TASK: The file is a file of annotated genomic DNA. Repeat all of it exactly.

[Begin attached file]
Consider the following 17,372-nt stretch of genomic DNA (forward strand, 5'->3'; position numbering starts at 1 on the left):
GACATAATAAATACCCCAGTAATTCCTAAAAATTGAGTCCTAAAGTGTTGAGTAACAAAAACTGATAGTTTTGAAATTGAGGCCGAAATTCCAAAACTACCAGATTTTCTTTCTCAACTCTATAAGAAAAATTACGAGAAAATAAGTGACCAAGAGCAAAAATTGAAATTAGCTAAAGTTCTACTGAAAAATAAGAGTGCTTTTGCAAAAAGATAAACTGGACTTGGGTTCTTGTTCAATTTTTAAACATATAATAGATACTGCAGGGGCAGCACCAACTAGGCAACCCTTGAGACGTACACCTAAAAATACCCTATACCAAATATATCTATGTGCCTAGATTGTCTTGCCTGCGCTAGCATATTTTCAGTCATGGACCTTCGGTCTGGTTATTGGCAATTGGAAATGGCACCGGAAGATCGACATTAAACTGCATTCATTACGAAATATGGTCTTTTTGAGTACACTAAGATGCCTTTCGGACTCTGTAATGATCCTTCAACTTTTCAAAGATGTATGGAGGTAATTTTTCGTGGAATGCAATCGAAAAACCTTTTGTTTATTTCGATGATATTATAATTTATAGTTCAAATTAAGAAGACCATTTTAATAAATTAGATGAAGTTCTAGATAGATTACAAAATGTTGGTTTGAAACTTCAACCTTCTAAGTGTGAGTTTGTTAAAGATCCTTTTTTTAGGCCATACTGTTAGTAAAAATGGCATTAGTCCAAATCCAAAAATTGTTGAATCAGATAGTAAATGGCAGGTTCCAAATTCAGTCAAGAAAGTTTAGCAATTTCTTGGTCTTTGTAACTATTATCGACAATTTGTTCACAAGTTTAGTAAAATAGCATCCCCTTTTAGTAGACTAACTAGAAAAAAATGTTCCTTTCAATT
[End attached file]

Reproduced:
Consider the following 17,372-nt stretch of genomic DNA (forward strand, 5'->3'; position numbering starts at 1 on the left):
GACATAATAAATACCCCAGTAATTCCTAAAAATTGAGTCCTAAAGTGTTGAGTAACAAAAACTGATAGTTTTGAAATTGAGGCCGAAATTCCAAAACTACCAGATTTTCTTTCTCAACTCTATAAGAAAAATTACGAGAAAATAAGTGACCAAGAGCAAAAATTGAAATTAGCTAAAGTTCTACTGAAAAATAAGAGTGCTTTTGCAAAAAGATAAACTGGACTTGGGTTCTTGTTCAATTTTTAAACATATAATAGATACTGCAGGGGCAGCACCAACTAGGCAACCCTTGAGACGTACACCTAAAAATACCCTATACCAAATATATCTATGTGCCTAGATTGTCTTGCCTGCGCTAGCATATTTTCAGTCATGGACCTTCGGTCTGGTTATTGGCAATTGGAAATGGCACCGGAAGATCGACATTAAACTGCATTCATTACGAAATATGGTCTTTTTGAGTACACTAAGATGCCTTTCGGACTCTGTAATGATCCTTCAACTTTTCAAAGATGTATGGAGGTAATTTTTCGTGGAATGCAATCGAAAAACCTTTTGTTTATTTCGATGATATTATAATTTATAGTTCAAATTAAGAAGACCATTTTAATAAATTAGATGAAGTTCTAGATAGATTACAAAATGTTGGTTTGAAACTTCAACCTTCTAAGTGTGAGTTTGTTAAAGATCCTTTTTTTAGGCCATACTGTTAGTAAAAATGGCATTAGTCCAAATCCAAAAATTGTTGAATCAGATAGTAAATGGCAGGTTCCAAATTCAGTCAAGAAAGTTTAGCAATTTCTTGGTCTTTGTAACTATTATCGACAATTTGTTCACAAGTTTAGTAAAATAGCATCCCCTTTTAGTAGACTAACTAGAAAAAAATGTTCCTTTCAATT